President Obama says airstrikes against Islamic State militants in Syria will likely continue for some time because, in his words, "there is a cancer that has grown for too long." So what if President Obama had acted sooner in Syria to arm more-moderate opponents of both the Islamic State and the Syrian government? VOA State Department Correspondent Scott Stearns reports from the United Nations.
Video

Video Treasure Hunters Seek 'Hidden Treasure' in Central Kenya

Could a cave in a small village in central Kenya be the site of buried treasure? A rumor of riches, left behind by colonialists, has some residents dreaming of wealth, while others see it as a dangerous hoax. VOA's Gabe Joselow has the story.
Video

Video Ebola Patients Find No Treatment at Sierra Leone Holding Center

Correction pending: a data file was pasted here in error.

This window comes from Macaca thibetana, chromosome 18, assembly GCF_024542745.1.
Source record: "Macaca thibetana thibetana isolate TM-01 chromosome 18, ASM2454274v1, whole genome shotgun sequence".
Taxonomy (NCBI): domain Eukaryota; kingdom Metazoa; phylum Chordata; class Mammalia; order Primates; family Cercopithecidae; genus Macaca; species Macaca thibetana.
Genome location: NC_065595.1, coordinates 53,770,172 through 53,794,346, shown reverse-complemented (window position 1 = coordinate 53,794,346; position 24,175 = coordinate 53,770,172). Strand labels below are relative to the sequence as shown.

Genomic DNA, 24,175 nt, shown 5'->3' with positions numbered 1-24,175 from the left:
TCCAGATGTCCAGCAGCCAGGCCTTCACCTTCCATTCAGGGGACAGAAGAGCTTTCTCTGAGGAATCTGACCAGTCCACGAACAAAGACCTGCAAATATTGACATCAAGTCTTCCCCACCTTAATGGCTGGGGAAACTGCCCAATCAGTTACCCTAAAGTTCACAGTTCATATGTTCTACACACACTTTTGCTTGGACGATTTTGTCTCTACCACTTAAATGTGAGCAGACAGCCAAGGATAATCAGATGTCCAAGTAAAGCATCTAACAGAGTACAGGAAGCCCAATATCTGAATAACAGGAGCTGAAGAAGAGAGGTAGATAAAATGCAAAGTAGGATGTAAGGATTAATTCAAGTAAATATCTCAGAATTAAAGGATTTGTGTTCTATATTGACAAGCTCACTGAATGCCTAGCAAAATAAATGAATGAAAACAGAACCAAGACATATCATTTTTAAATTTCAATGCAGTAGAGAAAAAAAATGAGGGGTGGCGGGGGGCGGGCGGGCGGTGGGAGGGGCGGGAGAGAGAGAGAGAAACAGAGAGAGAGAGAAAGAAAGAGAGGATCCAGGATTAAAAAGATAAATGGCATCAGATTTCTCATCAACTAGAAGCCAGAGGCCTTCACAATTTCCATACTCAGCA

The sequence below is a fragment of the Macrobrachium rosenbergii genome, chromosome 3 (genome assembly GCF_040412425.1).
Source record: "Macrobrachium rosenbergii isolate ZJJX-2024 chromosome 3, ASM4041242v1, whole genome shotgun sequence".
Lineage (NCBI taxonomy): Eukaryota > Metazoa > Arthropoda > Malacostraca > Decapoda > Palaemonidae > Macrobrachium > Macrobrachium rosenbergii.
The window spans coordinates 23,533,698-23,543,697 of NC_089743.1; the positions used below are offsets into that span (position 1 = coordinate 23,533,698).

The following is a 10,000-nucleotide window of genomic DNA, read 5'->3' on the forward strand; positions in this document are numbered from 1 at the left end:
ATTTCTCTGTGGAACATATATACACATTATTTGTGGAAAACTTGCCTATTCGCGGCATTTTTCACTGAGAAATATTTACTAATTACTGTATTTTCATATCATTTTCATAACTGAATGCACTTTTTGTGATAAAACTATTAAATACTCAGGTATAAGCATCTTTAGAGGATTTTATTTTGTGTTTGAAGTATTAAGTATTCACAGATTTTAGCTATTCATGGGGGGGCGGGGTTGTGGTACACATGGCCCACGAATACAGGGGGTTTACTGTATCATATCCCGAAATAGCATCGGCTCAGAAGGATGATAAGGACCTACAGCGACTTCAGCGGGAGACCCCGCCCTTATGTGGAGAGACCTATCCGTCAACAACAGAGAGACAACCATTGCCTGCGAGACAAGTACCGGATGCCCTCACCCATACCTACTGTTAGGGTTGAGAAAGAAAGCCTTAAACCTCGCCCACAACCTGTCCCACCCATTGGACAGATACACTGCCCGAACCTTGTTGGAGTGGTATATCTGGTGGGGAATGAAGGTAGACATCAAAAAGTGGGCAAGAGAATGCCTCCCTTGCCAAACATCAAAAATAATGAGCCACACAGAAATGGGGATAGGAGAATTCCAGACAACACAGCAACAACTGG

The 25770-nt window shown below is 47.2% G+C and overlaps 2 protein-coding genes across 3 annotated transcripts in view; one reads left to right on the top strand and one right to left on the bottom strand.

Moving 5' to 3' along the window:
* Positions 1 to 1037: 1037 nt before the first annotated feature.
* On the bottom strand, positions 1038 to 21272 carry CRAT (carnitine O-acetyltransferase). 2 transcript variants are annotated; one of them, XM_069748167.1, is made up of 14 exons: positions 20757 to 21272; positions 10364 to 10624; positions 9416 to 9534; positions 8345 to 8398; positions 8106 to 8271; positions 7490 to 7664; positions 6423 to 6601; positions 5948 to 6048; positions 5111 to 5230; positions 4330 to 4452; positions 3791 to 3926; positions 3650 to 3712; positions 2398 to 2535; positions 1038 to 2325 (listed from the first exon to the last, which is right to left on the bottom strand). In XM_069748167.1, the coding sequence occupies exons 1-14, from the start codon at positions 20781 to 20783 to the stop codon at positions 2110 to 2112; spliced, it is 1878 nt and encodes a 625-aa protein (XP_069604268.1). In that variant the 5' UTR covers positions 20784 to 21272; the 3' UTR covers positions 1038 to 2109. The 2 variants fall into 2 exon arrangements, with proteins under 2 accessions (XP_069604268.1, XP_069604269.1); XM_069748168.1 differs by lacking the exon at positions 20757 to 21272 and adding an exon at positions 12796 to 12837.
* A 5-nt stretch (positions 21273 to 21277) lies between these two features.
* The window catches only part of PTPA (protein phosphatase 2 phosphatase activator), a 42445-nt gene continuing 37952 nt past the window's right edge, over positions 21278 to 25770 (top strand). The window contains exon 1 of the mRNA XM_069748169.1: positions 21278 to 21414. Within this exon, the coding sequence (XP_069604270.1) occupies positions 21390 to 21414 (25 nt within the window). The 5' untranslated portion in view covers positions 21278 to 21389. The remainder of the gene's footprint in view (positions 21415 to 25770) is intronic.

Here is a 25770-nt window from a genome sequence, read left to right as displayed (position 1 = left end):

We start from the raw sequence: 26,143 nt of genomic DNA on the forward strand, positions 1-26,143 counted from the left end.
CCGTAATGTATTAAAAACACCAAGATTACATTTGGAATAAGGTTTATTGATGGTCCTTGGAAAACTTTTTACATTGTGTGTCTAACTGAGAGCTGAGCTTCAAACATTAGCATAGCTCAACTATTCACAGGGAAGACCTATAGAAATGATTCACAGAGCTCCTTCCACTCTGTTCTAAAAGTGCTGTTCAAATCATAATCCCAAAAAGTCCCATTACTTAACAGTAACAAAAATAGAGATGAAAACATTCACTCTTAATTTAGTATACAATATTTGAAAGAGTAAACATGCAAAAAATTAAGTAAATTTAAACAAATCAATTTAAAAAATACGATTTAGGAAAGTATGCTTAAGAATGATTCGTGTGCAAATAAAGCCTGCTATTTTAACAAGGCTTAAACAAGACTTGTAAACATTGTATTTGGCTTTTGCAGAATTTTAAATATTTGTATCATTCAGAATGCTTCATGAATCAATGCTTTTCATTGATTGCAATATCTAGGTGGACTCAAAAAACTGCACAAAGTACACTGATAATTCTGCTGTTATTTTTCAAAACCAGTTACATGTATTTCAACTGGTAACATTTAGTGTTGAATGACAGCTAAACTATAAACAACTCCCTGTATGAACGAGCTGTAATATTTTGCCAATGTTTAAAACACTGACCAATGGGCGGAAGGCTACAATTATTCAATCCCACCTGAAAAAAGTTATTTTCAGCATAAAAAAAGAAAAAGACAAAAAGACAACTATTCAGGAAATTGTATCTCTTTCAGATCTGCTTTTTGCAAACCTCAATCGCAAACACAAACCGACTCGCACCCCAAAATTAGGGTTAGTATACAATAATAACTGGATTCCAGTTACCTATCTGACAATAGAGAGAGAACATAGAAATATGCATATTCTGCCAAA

At a holding facility in Makeni, central Sierra Leone, dozens of sick people sit on the floor in an empty university building. They wait in filthy conditions. It's a 16-hour drive by ambulance to Kailahun Ebola treatment center. Adam Bailes was there and reports on what he says are some of the worst situations he has seen since the beginning of this Ebola outbreak. And he says it appears case numbers may already be far worse than authorities acknowledge.
Video

Video Identifying Bodies Found in Texas Border Region

Thousands of immigrants have died after crossing the border from Mexico into remote areas of the southwestern United States in recent years. Local officials in south Texas alone have found hundreds of unidentified bodies and buried them in mass graves in local cemeteries. Now an anthropologist and her students at Baylor University have been exhuming bodies and looking for clues to identify them. VOA’s Greg Flakus has more from Waco, Texas.
Colonel Steve ‘Spiros’ Pisanos left Greece and came to the U.S. to learn to fly. He flew fighters for the Allies in World War II, narrowly escaping death multiple times.Colonel Steve ‘Spiros’ Pisanos left Greece and came to the U.S. to learn to fly. He flew fighters for the Allies in World War II, narrowly escaping death multiple times.

AppleAndroid